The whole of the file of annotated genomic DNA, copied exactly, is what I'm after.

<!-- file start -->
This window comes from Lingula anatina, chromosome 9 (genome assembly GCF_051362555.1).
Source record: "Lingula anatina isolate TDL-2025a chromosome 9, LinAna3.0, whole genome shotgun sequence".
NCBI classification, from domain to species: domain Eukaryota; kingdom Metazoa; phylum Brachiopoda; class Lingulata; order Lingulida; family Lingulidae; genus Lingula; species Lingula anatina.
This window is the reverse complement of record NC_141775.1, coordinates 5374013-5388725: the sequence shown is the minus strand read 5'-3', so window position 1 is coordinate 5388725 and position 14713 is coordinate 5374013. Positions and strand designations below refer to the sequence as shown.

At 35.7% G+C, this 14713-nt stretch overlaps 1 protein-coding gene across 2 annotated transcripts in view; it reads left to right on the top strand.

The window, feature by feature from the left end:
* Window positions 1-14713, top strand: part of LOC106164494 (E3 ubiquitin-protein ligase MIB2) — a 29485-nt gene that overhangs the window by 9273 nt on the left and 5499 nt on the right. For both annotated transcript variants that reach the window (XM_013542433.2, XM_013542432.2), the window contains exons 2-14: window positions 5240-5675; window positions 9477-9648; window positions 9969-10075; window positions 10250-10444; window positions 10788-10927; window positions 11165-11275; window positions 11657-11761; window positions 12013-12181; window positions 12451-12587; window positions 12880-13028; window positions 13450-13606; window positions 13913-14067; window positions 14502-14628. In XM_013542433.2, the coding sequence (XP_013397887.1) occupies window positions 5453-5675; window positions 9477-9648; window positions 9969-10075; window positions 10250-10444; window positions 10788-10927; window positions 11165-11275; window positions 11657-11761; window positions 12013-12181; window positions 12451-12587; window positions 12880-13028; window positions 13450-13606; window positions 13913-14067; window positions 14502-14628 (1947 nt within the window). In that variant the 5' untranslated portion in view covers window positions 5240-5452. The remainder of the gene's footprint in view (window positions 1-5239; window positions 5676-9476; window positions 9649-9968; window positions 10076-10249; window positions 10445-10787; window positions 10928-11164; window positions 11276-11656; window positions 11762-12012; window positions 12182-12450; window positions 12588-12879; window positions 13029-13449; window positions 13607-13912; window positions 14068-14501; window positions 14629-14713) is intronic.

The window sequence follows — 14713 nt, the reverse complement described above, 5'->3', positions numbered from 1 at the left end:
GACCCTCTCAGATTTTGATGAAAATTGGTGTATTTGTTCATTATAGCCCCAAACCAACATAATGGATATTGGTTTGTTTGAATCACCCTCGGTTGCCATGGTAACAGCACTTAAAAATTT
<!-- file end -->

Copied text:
This window comes from Lingula anatina, chromosome 9 (genome assembly GCF_051362555.1).
Source record: "Lingula anatina isolate TDL-2025a chromosome 9, LinAna3.0, whole genome shotgun sequence".
NCBI classification, from domain to species: domain Eukaryota; kingdom Metazoa; phylum Brachiopoda; class Lingulata; order Lingulida; family Lingulidae; genus Lingula; species Lingula anatina.
This window is the reverse complement of record NC_141775.1, coordinates 5374013-5388725: the sequence shown is the minus strand read 5'-3', so window position 1 is coordinate 5388725 and position 14713 is coordinate 5374013. Positions and strand designations below refer to the sequence as shown.

At 35.7% G+C, this 14713-nt stretch overlaps 1 protein-coding gene across 2 annotated transcripts in view; it reads left to right on the top strand.

The window, feature by feature from the left end:
* Window positions 1-14713, top strand: part of LOC106164494 (E3 ubiquitin-protein ligase MIB2) — a 29485-nt gene that overhangs the window by 9273 nt on the left and 5499 nt on the right. For both annotated transcript variants that reach the window (XM_013542433.2, XM_013542432.2), the window contains exons 2-14: window positions 5240-5675; window positions 9477-9648; window positions 9969-10075; window positions 10250-10444; window positions 10788-10927; window positions 11165-11275; window positions 11657-11761; window positions 12013-12181; window positions 12451-12587; window positions 12880-13028; window positions 13450-13606; window positions 13913-14067; window positions 14502-14628. In XM_013542433.2, the coding sequence (XP_013397887.1) occupies window positions 5453-5675; window positions 9477-9648; window positions 9969-10075; window positions 10250-10444; window positions 10788-10927; window positions 11165-11275; window positions 11657-11761; window positions 12013-12181; window positions 12451-12587; window positions 12880-13028; window positions 13450-13606; window positions 13913-14067; window positions 14502-14628 (1947 nt within the window). In that variant the 5' untranslated portion in view covers window positions 5240-5452. The remainder of the gene's footprint in view (window positions 1-5239; window positions 5676-9476; window positions 9649-9968; window positions 10076-10249; window positions 10445-10787; window positions 10928-11164; window positions 11276-11656; window positions 11762-12012; window positions 12182-12450; window positions 12588-12879; window positions 13029-13449; window positions 13607-13912; window positions 14068-14501; window positions 14629-14713) is intronic.

The window sequence follows — 14713 nt, the reverse complement described above, 5'->3', positions numbered from 1 at the left end:
GACCCTCTCAGATTTTGATGAAAATTGGTGTATTTGTTCATTATAGCCCCAAACCAACATAATGGATATTGGTTTGTTTGAATCACCCTCGGTTGCCATGGTAACAGCACTTAAAAATTT